With at least 100 universities considering redundancy programmes, job cuts are becoming a major issue across the sector and, in turn, focusing attention on the murky world of university governance.
Does anyone believe that the majority of staff and students support the University of Reading's decision to close its surplus-generating School of Health and Social Care, or endorse a University of Liverpool restructuring programme threatening eight departments that emerged from nowhere to appear on a senate agenda?
Little surprise, then, that with staff and students opposed to the cuts and railing about a lack of consultation, senior management in both cases had to rely on the "payroll vote" to win the day at their senates.
What legitimacy can a university claim for a decision that is opposed by a majority of the academic community? Yet with vice-chancellors increasingly comparing themselves to chief executives, they seem to see staff and students as a nuisance stopping "the firm" carrying out its plans.
University councils offer no defence against rampant managerialism, either. When the senate voted not to propose a redundancy programme at Lancaster University, the decision was overruled by the council.
What better example could there be of governing councils' ineffectiveness than their inability to contain vice-chancellors' pay? As Times Higher Education showed last month, while institution heads preached pay restraint to employees in 2008, they pocketed about twice what they begrudgingly paid their staff - all under the noses of councils and remuneration committees.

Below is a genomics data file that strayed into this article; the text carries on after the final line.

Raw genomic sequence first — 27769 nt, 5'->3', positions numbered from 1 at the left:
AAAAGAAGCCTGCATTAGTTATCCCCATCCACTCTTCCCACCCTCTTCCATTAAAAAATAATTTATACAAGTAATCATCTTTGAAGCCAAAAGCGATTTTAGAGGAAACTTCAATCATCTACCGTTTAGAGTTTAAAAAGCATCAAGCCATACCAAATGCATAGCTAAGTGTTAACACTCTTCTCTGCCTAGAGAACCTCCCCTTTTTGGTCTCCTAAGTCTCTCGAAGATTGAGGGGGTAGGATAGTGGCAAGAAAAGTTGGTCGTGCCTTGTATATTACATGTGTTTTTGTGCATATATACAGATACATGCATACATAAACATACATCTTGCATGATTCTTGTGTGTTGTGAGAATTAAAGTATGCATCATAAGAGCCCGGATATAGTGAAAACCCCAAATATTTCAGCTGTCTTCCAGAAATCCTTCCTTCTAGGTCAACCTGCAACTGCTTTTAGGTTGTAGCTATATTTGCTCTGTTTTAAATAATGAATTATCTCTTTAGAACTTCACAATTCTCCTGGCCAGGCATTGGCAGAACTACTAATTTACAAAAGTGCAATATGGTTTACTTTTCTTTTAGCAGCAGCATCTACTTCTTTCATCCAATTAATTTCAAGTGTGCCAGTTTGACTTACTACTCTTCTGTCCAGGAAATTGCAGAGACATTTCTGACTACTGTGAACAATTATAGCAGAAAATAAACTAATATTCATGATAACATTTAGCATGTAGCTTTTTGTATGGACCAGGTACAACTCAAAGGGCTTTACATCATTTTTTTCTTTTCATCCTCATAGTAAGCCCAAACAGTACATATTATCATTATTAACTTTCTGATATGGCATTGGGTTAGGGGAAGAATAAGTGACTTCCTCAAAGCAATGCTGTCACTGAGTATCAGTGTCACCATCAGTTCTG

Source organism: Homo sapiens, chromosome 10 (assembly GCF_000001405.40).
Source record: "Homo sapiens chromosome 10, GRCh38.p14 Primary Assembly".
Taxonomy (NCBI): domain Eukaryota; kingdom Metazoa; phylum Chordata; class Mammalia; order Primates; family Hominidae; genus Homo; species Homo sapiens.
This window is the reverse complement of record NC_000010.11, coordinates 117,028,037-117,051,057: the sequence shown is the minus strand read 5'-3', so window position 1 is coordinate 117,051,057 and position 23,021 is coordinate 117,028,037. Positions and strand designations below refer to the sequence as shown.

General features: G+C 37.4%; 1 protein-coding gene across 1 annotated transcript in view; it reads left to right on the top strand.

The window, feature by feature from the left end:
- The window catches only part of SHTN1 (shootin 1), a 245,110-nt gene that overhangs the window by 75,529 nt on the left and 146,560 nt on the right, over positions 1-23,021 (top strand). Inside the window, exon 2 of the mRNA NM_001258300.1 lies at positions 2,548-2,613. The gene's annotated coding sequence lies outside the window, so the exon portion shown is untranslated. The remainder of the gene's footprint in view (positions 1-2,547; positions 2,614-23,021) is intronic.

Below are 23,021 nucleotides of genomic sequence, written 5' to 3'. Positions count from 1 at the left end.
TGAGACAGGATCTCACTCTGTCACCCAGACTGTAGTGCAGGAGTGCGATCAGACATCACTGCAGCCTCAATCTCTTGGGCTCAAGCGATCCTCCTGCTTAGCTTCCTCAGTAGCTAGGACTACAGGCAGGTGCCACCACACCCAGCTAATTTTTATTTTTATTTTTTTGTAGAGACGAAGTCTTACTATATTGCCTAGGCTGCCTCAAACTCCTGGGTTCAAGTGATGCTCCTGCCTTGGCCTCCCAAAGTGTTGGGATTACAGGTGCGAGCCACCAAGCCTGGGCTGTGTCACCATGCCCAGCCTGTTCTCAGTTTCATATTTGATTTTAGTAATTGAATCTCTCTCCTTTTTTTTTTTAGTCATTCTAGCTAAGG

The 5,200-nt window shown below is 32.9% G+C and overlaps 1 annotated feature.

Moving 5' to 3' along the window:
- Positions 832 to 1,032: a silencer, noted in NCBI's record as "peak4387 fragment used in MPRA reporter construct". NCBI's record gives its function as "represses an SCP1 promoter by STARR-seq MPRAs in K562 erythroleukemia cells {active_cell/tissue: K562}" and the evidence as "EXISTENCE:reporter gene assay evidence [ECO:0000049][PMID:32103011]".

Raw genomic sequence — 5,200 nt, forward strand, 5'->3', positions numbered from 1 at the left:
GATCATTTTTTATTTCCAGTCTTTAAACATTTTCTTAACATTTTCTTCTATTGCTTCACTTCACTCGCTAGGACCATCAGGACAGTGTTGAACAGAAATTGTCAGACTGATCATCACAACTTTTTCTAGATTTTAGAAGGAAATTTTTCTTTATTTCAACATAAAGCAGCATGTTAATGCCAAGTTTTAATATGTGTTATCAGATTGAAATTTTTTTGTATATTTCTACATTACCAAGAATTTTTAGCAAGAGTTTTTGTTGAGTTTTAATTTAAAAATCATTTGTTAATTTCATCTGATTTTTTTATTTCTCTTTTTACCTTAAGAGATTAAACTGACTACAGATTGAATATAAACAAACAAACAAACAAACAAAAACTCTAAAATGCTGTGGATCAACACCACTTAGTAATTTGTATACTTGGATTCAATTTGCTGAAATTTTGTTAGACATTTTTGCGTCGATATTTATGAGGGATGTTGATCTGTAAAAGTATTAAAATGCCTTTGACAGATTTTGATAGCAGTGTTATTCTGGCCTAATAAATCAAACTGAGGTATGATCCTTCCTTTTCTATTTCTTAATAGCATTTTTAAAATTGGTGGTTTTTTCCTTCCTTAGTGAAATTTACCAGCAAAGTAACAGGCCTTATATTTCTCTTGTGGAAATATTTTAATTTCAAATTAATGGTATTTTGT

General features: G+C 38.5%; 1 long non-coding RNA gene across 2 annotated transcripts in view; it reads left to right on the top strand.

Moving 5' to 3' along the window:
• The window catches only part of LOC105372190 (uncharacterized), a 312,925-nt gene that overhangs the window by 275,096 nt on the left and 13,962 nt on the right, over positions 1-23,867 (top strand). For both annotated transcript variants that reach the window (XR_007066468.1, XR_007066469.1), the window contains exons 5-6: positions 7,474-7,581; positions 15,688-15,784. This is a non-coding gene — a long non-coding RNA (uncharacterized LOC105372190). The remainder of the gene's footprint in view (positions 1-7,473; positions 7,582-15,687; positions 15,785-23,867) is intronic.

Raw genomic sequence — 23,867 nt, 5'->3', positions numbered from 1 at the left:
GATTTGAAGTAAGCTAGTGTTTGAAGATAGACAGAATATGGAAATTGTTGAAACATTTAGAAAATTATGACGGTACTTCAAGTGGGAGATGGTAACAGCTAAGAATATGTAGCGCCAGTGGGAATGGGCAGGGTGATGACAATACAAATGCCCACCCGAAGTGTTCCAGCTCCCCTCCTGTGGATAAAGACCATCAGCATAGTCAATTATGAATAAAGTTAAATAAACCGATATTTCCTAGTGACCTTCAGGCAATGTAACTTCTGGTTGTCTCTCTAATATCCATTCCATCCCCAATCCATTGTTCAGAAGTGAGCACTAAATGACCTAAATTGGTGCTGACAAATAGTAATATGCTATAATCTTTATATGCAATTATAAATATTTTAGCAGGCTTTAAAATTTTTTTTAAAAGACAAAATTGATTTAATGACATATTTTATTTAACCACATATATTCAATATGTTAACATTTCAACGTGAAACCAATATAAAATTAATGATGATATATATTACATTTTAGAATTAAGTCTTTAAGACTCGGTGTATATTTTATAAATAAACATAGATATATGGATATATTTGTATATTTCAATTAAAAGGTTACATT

After Reading closed its award-winning physics department in 2006 with neither proper consultation nor effective foresight, I noted that the group that "took the decision to shut the department contained one third business people, one third senior management, a small number of local dignitaries and just a handful of staff and students". While it would be silly, I argued, to doubt the good intentions of all those who sit on governing bodies, such decisions should be taken by those who are accountable to both students and faculty.
Three years later, how many more universities will opt to "do a Reading", as it is becoming known? How many will, like Lancaster, seek to overturn the decisions of its senate or, like Liverpool, base plans on "secret" consultations, before we all say enough is enough?
I recently wrote to John Denham, the Universities Secretary, highlighting the University and College Union's concerns about proposals for post-92 universities to slim down governing bodies and remove provisions that give staff and students at least some representation.
But we need to do more. We cannot allow decisions that affect staff and students to be taken in isolation from those most affected.
It is ironic that the two most famous universities in the world, Oxford and Cambridge, are the only UK institutions that reject the corporate model and are governed, at least nominally, by the academic community.
Too often now, the independent voices of academics are drowned out by the silent nodding majorities. Decisions on job cuts, staff pay, reorganisations and vice-chancellors' latest strategic vision are rushed through under the cloak of democratic governance.
It is time for a proper debate. Democratic governance is central to the defence of academic freedom. Governing bodies must provide the protection to allow staff to participate fully in the development of academic standards, the curriculum and institutional strategy.
At the moment, many government bodies act not to protect academic freedoms but to protect the executive and rubber-stamp decisions that have little or no support from the academic community.
Yet with the corporate governance model prevalent in the finance sector and so beloved of vice-chancellors having failed in its duty to stop the excessive risk-taking that has pushed banking close to worldwide collapse, now is the time to reject this discredited approach.
Universities must be run with the general consent of staff and students or they are nothing. It is time for a change.